Why is flexible working still a dirty word for businesses?

New research shows the government's 'right to request' law isn't going far enough. Startups' explores why employers need to, and how they can, step up

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The majority of UK employees are too scared to request flexible working from their employer for fear of being viewed negatively,  research published today by Digital Mums asserts.

Based on a survey of 2,094 UK employees and those not in work, the research found that flexible working – dubbed the ‘F word’ – is particularly avoided by millennial employees aged 18-34 with 40% saying they’d be too nervous or worried to ask for flexible working – despite 77% wanting to work in this way.

And it’s not just employees that are steering clear from raising the F word, employers are ignoring the issue too.

68% of the employees surveyed said their employer did not provide access to flexible working but employers are missing a trick as flexible working could be the solution to attracting talent. Why? 70% of UK consumers not currently in work said they’d be more likely to apply for a role that offers flexible hours as opposed to the traditional ‘9 to 5’ (rising to 75% for millennials).

Flexible working: Employers are missing a trick

What’s more, the research found that 61% of employees would be more productive if they could work flexibly and 67% argued they would be more loyal to a business if they could work flexibly (rising to 73% for millennial employees).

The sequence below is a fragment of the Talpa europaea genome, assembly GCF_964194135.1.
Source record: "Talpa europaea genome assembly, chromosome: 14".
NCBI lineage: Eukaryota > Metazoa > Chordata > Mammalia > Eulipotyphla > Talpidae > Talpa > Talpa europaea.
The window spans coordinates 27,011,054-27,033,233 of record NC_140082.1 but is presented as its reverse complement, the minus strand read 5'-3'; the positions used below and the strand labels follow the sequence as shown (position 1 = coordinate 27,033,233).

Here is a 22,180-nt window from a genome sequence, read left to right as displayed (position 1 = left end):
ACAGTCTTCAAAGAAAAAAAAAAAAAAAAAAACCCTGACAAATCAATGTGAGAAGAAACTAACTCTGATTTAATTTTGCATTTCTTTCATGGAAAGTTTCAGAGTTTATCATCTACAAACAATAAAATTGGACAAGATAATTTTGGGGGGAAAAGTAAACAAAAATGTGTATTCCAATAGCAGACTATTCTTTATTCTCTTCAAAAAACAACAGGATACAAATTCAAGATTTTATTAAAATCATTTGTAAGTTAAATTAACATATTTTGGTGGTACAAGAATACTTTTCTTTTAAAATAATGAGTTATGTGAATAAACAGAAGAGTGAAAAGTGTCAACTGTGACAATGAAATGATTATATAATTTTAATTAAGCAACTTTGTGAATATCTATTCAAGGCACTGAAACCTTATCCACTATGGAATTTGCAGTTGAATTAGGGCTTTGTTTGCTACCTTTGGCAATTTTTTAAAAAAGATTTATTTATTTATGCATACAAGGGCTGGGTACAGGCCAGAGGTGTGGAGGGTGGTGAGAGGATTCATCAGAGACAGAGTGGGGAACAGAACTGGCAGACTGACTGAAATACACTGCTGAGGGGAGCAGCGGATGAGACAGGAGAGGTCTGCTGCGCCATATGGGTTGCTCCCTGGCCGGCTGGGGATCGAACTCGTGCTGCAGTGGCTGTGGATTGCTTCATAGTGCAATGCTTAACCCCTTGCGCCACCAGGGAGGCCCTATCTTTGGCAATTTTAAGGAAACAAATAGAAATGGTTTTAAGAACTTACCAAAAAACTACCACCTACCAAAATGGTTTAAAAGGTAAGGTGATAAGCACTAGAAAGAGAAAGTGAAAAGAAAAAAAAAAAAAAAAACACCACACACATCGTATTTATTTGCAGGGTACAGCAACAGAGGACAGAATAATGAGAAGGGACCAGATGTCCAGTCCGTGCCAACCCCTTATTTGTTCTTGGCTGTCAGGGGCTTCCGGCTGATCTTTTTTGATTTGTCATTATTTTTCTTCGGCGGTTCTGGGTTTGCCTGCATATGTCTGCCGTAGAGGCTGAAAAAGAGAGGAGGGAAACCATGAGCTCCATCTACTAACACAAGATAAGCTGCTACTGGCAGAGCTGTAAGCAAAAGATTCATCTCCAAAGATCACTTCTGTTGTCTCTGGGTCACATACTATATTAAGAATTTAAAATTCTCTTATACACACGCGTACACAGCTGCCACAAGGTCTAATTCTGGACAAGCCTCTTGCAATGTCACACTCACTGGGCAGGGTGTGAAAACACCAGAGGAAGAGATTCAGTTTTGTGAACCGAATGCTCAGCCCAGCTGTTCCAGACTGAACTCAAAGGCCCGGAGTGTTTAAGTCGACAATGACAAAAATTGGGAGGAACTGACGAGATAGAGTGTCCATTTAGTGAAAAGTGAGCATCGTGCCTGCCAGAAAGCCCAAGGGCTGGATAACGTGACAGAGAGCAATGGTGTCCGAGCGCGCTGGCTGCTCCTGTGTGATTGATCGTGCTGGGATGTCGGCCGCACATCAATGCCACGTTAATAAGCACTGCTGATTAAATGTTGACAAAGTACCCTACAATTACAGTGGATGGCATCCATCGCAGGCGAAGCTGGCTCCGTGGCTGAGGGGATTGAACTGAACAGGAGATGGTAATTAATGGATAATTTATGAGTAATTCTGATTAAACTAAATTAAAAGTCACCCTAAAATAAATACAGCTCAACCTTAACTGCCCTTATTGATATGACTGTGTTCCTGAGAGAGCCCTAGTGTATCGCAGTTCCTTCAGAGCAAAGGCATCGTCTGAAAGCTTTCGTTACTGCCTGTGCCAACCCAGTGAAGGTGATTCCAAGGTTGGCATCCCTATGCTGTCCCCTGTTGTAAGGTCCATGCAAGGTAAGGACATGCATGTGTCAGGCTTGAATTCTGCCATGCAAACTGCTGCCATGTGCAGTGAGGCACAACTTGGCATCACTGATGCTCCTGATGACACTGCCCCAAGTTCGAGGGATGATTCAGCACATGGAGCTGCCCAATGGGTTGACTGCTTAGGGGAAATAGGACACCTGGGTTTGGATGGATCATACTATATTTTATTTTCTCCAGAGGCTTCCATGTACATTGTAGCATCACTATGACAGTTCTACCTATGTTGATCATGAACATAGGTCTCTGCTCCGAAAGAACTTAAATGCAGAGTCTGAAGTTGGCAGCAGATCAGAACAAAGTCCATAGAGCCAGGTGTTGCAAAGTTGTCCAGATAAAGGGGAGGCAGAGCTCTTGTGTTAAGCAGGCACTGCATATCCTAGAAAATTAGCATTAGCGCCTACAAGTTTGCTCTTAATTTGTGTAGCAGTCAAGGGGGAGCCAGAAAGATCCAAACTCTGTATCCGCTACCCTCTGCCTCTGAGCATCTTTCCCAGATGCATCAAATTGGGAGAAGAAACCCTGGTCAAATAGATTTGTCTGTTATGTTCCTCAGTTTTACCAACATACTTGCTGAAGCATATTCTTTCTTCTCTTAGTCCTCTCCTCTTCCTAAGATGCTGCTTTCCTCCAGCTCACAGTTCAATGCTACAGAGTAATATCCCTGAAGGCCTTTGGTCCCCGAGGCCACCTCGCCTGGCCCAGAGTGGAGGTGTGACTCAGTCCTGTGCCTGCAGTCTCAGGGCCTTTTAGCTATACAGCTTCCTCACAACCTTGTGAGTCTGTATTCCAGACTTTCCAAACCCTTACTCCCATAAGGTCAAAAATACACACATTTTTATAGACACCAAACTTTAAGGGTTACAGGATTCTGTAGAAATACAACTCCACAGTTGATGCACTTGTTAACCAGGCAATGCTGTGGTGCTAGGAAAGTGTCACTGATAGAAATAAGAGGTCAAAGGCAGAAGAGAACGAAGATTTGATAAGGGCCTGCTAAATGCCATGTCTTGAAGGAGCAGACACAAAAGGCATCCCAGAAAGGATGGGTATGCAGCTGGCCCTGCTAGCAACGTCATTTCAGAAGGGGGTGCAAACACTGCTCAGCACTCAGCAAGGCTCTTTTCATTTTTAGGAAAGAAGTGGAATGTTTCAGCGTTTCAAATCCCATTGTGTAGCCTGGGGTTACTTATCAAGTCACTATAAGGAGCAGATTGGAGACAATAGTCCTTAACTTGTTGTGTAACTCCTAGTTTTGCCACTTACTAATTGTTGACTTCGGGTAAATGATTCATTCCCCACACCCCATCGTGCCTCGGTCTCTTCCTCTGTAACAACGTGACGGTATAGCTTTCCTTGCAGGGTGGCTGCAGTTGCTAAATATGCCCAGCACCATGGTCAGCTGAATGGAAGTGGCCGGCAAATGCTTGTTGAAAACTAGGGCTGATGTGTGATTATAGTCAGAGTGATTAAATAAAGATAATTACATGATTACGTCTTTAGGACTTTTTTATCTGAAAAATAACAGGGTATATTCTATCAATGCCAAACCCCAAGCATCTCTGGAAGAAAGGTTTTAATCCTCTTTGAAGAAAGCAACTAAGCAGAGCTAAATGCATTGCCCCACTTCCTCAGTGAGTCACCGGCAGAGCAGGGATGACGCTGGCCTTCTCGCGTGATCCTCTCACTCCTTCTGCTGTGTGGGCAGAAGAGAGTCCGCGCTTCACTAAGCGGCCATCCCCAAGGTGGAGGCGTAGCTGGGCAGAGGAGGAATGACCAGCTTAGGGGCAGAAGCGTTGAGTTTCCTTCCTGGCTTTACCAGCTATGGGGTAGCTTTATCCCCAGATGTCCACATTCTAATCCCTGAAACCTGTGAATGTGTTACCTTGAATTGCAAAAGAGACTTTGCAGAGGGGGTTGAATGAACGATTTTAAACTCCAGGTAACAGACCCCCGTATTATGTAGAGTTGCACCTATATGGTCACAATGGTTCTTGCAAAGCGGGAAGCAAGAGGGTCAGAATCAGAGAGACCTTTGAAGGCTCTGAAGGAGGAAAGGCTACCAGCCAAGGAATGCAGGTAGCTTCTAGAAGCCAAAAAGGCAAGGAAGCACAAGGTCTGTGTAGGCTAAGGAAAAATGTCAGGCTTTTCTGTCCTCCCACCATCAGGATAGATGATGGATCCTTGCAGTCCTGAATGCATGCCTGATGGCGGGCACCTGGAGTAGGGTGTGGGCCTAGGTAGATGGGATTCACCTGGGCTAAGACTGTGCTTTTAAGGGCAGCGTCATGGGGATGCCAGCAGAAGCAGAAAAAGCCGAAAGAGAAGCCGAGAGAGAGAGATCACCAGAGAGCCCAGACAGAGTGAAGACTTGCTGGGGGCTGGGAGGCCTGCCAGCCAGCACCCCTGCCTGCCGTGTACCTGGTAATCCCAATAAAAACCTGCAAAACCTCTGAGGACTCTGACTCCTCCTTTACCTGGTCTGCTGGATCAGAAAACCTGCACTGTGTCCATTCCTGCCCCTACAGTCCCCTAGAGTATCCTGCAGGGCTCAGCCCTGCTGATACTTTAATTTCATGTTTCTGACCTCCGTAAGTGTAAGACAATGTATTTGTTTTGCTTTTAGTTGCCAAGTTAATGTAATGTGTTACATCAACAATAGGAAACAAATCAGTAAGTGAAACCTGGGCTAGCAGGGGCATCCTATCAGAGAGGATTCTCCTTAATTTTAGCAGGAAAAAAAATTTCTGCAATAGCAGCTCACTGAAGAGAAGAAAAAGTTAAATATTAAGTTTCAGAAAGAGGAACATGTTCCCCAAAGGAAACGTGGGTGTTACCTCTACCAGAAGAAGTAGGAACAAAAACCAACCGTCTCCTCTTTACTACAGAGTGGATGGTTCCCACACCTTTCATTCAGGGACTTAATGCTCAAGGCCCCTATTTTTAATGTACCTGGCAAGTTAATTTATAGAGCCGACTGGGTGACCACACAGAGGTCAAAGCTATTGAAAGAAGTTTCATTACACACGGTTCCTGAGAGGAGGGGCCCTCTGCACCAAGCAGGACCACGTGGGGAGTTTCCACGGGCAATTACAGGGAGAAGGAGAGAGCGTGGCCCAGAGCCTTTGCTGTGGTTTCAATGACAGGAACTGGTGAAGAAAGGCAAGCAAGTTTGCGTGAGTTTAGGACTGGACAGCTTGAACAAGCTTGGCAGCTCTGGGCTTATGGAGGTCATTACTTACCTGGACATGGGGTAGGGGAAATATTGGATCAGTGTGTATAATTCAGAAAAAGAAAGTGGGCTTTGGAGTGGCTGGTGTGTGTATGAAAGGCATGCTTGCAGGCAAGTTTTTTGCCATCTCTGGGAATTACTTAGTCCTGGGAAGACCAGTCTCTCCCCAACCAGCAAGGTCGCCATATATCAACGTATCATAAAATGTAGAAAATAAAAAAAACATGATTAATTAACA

This news comes three years on from the introduction of the government’s ‘right to request’ law in 2014 which gave everyone in the UK the legal right to request flexible working from their employers.

On the back of the research, Digital Mums – a start-up which benefits from a 100% flexible working policy – has argued that this law isn’t going “any near far enough to remove the barrier to a more flexible way of working more in tune with today’s technology and entrepreneurial workforce”. It suggests that, today, businesses still view flexible working as a “dirty word and an employee perk”:

“We need employers to wake up to fact that flexible working is about attracting and retaining a generation of workers who are being failed by a rigid and restrictive ‘9 to 5 coat-on-chair’ culture.”

To encourage a step change, Digital Mums has launched a petition titled #WorkThatWorks to change the government’s definition of flexible working to focus on “work that works for employees and businesses” in order to “clean up the F-word and change the way we work forever”.

Rajesh Agrawal, London’s deputy mayor of business, has supported the campaign and hopes “more businesses [will] recognise the benefits,  and dispel some of the myths, about flexible working practices.”

How can businesses embrace the F-word?

Alongside signing the petition, there a number of ways employers can clean up the F-word and adopt flexible working:

  • An obvious solution: Offer staff the ability to work from home and offer flexible hours outside of the ‘9-5’.
  • Adopt an open conversation policy when it comes to flexible working. Don’t let stigma get in the way.
  • Create a flexible working atmosphere through office location. In its recent guide on how to Think flexible, work smarter, Regus argued that employers using co-working spaces benefit from the “social buzz of an office without restricting employees to fixed hours and routines”.
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